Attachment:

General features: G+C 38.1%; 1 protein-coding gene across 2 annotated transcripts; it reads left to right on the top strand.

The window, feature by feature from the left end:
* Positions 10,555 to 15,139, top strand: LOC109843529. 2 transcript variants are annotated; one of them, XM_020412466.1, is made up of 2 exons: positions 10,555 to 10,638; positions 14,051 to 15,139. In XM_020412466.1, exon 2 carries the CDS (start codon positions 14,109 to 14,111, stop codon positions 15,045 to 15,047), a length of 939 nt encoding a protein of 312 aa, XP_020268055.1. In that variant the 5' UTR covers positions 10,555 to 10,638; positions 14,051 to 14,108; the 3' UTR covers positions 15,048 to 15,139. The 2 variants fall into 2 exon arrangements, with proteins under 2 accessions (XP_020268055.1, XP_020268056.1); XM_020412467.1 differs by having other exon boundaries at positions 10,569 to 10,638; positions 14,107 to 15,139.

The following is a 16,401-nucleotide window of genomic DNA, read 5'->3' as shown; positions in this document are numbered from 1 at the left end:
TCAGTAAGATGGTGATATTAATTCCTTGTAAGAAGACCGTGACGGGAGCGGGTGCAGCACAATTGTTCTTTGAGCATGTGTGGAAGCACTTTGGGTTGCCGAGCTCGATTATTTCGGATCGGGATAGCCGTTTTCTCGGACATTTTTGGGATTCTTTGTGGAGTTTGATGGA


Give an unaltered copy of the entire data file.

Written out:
General features: G+C 38.1%; 1 protein-coding gene across 2 annotated transcripts; it reads left to right on the top strand.

The window, feature by feature from the left end:
* Positions 10,555 to 15,139, top strand: LOC109843529. 2 transcript variants are annotated; one of them, XM_020412466.1, is made up of 2 exons: positions 10,555 to 10,638; positions 14,051 to 15,139. In XM_020412466.1, exon 2 carries the CDS (start codon positions 14,109 to 14,111, stop codon positions 15,045 to 15,047), a length of 939 nt encoding a protein of 312 aa, XP_020268055.1. In that variant the 5' UTR covers positions 10,555 to 10,638; positions 14,051 to 14,108; the 3' UTR covers positions 15,048 to 15,139. The 2 variants fall into 2 exon arrangements, with proteins under 2 accessions (XP_020268055.1, XP_020268056.1); XM_020412467.1 differs by having other exon boundaries at positions 10,569 to 10,638; positions 14,107 to 15,139.

The following is a 16,401-nucleotide window of genomic DNA, read 5'->3' as shown; positions in this document are numbered from 1 at the left end:
TCAGTAAGATGGTGATATTAATTCCTTGTAAGAAGACCGTGACGGGAGCGGGTGCAGCACAATTGTTCTTTGAGCATGTGTGGAAGCACTTTGGGTTGCCGAGCTCGATTATTTCGGATCGGGATAGCCGTTTTCTCGGACATTTTTGGGATTCTTTGTGGAGTTTGATGGA